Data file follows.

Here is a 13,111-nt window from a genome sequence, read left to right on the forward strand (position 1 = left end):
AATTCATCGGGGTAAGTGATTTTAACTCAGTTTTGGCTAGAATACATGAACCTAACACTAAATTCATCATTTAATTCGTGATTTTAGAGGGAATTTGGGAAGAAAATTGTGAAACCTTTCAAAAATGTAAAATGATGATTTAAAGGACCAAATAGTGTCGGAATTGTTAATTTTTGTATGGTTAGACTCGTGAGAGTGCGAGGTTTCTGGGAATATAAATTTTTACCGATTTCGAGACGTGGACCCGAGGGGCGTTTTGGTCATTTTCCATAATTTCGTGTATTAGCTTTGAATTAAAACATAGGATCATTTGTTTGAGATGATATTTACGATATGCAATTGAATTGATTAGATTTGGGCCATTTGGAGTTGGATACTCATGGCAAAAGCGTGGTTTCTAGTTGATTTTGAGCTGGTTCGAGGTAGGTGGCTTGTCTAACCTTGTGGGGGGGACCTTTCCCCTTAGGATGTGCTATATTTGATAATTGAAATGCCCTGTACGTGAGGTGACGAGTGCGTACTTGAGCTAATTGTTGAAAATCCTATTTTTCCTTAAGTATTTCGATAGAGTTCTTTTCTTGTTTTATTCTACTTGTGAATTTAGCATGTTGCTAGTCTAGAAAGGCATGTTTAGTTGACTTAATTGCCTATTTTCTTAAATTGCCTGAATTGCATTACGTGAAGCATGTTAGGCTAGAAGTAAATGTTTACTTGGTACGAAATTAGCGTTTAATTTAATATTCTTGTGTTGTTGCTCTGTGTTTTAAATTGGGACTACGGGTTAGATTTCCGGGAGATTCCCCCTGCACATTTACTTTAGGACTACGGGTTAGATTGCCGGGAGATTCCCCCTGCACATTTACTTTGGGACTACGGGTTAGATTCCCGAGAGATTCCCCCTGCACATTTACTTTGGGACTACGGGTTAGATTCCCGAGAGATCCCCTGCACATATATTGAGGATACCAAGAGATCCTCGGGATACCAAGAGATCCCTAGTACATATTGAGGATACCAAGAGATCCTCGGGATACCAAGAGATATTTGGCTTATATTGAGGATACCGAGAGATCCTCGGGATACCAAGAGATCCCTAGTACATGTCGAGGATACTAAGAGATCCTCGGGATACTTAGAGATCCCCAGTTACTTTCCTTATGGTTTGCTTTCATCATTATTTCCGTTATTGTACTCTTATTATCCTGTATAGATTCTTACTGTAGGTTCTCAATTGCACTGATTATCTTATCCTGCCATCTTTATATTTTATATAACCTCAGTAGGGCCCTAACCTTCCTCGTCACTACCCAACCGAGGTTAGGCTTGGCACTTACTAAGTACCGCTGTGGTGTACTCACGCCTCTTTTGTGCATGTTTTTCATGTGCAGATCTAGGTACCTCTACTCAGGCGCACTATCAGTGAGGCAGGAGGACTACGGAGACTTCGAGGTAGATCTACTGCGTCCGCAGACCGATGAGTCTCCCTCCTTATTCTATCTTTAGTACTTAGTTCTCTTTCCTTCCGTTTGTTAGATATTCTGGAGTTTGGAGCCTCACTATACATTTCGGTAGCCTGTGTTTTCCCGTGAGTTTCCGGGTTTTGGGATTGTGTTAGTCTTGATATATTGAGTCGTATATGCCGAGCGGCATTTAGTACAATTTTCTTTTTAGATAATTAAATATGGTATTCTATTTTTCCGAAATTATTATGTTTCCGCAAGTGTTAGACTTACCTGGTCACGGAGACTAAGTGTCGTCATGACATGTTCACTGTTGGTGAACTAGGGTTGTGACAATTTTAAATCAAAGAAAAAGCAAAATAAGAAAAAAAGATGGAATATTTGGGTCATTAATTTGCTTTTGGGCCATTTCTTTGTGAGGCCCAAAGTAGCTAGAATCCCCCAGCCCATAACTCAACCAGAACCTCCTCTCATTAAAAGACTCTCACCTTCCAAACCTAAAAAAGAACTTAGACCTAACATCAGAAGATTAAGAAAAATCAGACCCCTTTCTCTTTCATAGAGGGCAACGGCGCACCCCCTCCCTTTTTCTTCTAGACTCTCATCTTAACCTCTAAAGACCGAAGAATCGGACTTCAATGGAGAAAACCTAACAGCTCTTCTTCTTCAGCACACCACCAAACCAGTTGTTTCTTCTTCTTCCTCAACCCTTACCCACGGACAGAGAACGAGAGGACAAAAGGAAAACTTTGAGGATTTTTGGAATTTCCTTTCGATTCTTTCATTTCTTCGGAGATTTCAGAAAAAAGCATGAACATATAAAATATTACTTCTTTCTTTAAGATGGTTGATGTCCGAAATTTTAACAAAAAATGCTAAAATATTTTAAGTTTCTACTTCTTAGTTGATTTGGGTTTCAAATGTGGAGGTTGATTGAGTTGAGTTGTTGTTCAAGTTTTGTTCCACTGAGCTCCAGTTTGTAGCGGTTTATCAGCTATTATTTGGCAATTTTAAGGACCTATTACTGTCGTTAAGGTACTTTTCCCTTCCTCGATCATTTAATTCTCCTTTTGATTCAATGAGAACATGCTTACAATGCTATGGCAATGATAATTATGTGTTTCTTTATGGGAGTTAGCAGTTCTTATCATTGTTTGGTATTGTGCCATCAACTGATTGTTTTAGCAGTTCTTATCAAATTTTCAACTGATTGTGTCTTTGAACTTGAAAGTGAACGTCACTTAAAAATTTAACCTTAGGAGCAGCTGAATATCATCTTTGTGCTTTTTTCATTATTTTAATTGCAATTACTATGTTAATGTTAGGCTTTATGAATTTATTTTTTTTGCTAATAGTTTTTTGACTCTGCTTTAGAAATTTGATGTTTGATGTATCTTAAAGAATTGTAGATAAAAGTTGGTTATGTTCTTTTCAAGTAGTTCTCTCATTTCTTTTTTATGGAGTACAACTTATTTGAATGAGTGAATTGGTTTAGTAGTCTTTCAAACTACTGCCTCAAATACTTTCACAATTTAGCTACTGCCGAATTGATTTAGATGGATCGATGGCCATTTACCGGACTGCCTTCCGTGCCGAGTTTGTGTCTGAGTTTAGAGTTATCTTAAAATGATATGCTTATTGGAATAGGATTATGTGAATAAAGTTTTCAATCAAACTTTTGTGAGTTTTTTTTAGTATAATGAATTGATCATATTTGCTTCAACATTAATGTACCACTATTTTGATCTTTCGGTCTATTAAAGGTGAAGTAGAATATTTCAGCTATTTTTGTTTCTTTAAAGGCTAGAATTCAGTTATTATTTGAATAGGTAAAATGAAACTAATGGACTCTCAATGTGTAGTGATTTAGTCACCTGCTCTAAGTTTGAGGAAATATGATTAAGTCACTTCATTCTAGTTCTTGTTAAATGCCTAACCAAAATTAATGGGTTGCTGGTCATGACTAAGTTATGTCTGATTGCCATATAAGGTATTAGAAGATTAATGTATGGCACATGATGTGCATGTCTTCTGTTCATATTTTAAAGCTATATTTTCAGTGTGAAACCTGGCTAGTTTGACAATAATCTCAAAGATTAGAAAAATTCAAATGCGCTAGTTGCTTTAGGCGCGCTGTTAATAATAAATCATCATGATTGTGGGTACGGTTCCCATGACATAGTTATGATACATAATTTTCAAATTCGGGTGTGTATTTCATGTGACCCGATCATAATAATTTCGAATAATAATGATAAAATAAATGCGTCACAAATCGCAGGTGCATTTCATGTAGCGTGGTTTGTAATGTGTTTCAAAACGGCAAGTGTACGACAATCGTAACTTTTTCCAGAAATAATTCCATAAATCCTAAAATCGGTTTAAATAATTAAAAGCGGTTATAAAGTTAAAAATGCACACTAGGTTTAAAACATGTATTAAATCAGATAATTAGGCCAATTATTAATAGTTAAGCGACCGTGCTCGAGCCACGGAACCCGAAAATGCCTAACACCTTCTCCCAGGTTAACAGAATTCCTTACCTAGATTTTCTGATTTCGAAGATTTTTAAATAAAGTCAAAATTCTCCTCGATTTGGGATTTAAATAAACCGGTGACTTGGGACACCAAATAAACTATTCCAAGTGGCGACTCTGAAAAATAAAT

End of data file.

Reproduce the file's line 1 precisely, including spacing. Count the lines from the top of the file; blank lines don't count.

Here is a 13,111-nt window from a genome sequence, read left to right on the forward strand (position 1 = left end):